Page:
As a matter of fact, since I've started writing with the expressed intention of submitting and publishing my own work, the only time I've encountered serious grind-to-a-fucking-halt writer's block was when someone said, "Here's a story prompt. Start your story with these three sentences and then build on it from there." It's not my best work by a long shot, and I'm going to have to do some serious face-lifting on that story to get it up to snuff. Personal snuff, other people might like it, but I didn't. Whenever I let the story start where it wants to and end where it wants to, it comes out much easier, flows better, and I don't have to worry about getting stuck as much. 

I had to actively force myself to write that story. And not as in "Okay we're going to sit down and write for the next four hours" force myself to write, but "Okay I know this is the most wrong and unnatural feeling method of writing a story we've done in years but we need at least five thousand words so crank it out so you'll have SOMETHING to send them." It was a very unpleasant experience, and not one I'm looking to repeat any time soon. This is why I consider carefully what magazines to submit stories to, and don't even bother with bigger magazines. They have their "issue of the week" that they want stories about, and my writing doesn't function like that. 

Whereas with something like Cirsova, the entirety of the story content guidelines was "No more fantasy, we have enough. No elves. Around 7,500 words. Preferably planetary romance or sword & planet. We need more science fiction for next year." Of course there was more to it than that, but barely. This kind of submission guideline system gives the writer much more freedom than something like Escape Artist's call for stories about Space Marine Midwives, which had a fucking laundry list of qualifications and requirements, up to and including the skin color of the author. Now I imagine that if you sent that list to fifteen different authors you'd get sixteen different ideas back, but it seems to me that it would get a bit staid after the first three stories about people giving birth on a battlefield. Cool idea to include in an anthology with a wider focus? Sure, why not. Good idea to structure an anthology in totality around? This is gonna get boring fast. 

But give me a prompt like, "There's a cursed weapon," and suddenly my pistachios start percolating and I start to see things, and those things want very badly to be written down. To the point of insomnia and anxiety. The Space Marine Midwives thing would require meticulous planning on the part of the writer to stand out from the other five hundred people submitting stories from the same prompt you are. The cursed weapon or "Sword & planet with no elves, please," approach means that you almost certainly won't see the same story twice. 

So, perhaps I am insane. It's not a possibility I discount out of hand. All I know for sure is that the method described by Dominika just does not work when I try it. Maybe it's a method you have to practice to get the hang of, but it feels so fundamentally wrong when I try it that I might as well be injecting poison into my creative drive. And this isn't to disparage Dominika and writers like her that use this method. One man's poison is another man's balm, and what works for one writer won't work for another. There's more than one way to skin a cat, and writing, while a craft that you must hone through practice and refinement of technique, is not a thing that has a set of well-defined rules for how to get from point A to point B. Most writers I know of have a damned hard time describing the process, and I've probably fucked it up quite badly in this post. And I've been writing like this since I was very young.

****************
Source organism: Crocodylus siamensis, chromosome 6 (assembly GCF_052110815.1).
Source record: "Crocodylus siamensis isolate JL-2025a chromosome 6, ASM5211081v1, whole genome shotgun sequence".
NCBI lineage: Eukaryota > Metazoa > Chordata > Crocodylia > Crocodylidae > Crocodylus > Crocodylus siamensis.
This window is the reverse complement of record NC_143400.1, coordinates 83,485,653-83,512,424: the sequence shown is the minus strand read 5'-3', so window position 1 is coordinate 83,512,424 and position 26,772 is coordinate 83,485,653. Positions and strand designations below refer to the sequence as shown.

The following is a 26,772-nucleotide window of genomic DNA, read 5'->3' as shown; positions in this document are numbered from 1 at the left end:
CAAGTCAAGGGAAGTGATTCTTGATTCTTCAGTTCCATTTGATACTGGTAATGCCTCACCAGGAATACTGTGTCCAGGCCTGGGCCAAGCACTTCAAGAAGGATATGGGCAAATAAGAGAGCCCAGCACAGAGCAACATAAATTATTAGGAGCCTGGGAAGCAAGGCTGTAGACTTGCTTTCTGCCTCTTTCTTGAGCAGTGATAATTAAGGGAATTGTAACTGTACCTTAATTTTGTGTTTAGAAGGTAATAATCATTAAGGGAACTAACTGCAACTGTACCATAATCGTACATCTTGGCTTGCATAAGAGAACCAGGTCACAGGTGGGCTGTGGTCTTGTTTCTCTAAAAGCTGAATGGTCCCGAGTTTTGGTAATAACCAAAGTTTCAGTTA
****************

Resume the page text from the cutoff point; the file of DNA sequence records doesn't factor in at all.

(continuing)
Now, this isn't meant to be a blanket statement. There are most definitely tried and true methods you can use to refine your technique and make your writing better. But so far as the process, the actual writing itself goes, few writers will take the same approach in my experience. So if I were going to dispense some writing advice to kind of wrap this stupidly long post up, I would say find the method that works for you, and refine it until you can do it on the spot, at any time.

Carry around a laptop, or your phone, or a notebook and pen (and yes, PEN, not a pencil. Those black scratches on the page when you fuck up will be a keen reminder and keep you from doing that again) and write whenever you get a spare moment. I did this in college and at several jobs, and while the stories I wrote aren't going to see the light of day, the practice that I got in writing them was immeasurably valuable, and now I can pop open a word document, work out the name of the character, and start writing. 

So practice is very important, no matter which option you pick. When you train muscles, they get stronger. So write, and write, and write, and eventually you'll have something that'll be worth publishing after a few rounds of revisions, and maybe rewrites, depending on your style. Editing is incredibly important, not just to catch typos, but to tighten up phrasing, get rid of lazy words, make descriptions more vivid, and improve the overall flow of the story so that it presents itself to the reader in a fashion that is pleasing to the eye and interesting to the mind. 

So find a good editor, and listen to what they say. But at the same time you should be refining your technique and your self editing process so that they have less to red-pen when it goes to their desk. And don't take this post as the final word on anything. Go find other opinions, mix them together, come up with your own method, or find an method that you think would work for you and adopt it. There are many paths to take through this forest, and not everyone can see the same one. You can cut your own path, follow a game trail, or wander under the trees and see where you end up. 

But whatever you do, GO FORTH AND WRITE.

No comments :

Post a Comment